• It turns out there are actually two paths being considered for this proposed shortcut.

  • Option one would connect the Danube to the Aegean Sea near Greece by using to existing rivers the Morava River, which runs through Serbia, and the Vardar River, which runs through north Macedonia, and on into Greece, by connecting these rivers via canal and widening the river.

  • At some points, there would be a clean path all the way from Thessaloniki on the coast of the Aegean Sea, all the way up to just east of Belgrade on the Danube River.

  • Of course, this option doesn't come without its challenges, as much of the river would be required to be widened and cleaned up.

  • You see today much of the river is quite narrow, which would prevent the passage of many cargo ships.

  • And according to European canal standards, the minimum depth must be at least 4 m, and the total width of the canal must be at least 28 m, meaning that although this route could make use of the existing rivers, there would still be a lot of work to do to allow full on cargo ships to pass through in a similar manner.

  • Option to would be to connect the Danube through to the Adriatic Sea near Venice.

  • This routes, although still being considered, is admittedly a bit tougher to traverse from a geography standpoints, the proposed channel would run up through the northern part of Italy and connect through the Austrian Alps via an 88 kilometer long tunnel that would then pass through Germany up through to near Passel, where access to the Danube would be granted.

  • This route, like the previous one, would be approximately 700 kilometers in length and make use of smaller, existing river stemming from the Austrian Alps.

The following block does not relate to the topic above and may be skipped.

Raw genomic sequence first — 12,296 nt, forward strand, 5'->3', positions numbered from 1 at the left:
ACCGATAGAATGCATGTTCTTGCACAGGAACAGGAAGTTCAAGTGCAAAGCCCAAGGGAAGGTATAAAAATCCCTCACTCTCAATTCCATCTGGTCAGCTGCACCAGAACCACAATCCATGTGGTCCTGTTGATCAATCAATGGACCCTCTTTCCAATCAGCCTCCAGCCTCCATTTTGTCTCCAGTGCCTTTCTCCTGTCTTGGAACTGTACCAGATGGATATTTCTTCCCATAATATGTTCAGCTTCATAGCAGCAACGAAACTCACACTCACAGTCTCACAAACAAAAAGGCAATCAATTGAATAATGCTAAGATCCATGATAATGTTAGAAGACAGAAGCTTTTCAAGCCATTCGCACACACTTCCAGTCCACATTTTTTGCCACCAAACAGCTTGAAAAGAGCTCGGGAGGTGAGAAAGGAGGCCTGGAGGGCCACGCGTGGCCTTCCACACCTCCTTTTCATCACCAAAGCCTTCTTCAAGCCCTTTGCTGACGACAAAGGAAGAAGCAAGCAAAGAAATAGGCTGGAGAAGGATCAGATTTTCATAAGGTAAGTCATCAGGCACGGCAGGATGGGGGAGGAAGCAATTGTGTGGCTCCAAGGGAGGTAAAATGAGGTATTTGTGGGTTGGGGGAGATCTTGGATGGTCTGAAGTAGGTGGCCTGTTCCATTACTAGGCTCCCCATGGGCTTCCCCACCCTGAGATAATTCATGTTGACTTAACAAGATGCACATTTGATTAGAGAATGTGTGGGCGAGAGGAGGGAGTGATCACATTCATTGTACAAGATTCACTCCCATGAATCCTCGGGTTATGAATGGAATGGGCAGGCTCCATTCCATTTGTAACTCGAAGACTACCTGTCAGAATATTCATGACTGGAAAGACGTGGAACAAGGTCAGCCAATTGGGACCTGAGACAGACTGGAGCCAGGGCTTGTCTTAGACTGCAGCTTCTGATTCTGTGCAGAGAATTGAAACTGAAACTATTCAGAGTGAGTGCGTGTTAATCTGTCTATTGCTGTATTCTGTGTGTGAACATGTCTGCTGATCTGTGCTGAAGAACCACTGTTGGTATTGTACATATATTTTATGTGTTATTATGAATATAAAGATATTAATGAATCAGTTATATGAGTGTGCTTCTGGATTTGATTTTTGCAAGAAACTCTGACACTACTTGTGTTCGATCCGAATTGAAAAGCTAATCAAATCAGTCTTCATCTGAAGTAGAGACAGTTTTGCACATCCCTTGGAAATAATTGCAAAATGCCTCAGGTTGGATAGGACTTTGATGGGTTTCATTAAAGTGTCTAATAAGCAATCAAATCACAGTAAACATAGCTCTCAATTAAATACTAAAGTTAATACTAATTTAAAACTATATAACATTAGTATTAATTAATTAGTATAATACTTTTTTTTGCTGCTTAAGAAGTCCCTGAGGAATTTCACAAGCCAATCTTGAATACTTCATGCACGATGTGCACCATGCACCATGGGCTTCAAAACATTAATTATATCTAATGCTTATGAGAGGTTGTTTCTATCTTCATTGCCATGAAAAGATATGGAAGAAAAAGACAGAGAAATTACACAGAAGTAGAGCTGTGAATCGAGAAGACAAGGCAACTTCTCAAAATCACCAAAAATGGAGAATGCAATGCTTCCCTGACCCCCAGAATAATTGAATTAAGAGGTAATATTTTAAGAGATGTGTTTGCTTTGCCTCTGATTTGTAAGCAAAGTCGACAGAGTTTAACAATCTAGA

• However, being that this route would require an extremely long tunnel 88 kilometers long, it would be incredibly difficult.

  • But it, like the first option, would save a massive amount of time for future cargo ships as opposed to going through the Black Sea route, for example, while considering the first option, the distance from the Aegean Sea to Belgrade via the Black Sea and along the Danube is roughly 1900 kilometers.

  • Compare this to the distance that you would take through the canal, which would be somewhere around 1000 kilometers from the middle of the Aegean Sea to Belgrade.

  • Therefore, ships entering the Mediterranean via the Suez Canal from Asia, like Chinese cargo vessels, would each be saving around 900 kilometers of transportation time to major European ports and cities like Budapest, Vienna and Rotterdam.

  • If this canal existed and on an average sailing speed of 10 kilometers an hour, that would be the difference in nearly eight days of sailing, normally versus just over four days with the canal.

  • Now, of course, you would have to add in some extra time for canal locks and possibly some traffic.

  • But you get the point.

  • It would save a massive amount of time and also be way more efficient, which ultimately will save the Chinese a lot of money.

  • On the average, a European class five bars, with a length of 109 m and a width of 11.4 m can transport about 2000 tons of goods at a time.

  • In order to transport that same amount of goods overland, you'd either need 82 trucks or 42 train cars.

  • Boats and barges are simply more efficient than any land based transportation method.

  • They require significantly less crude operate, take up way less resource is and are much more environmentally friendly, too.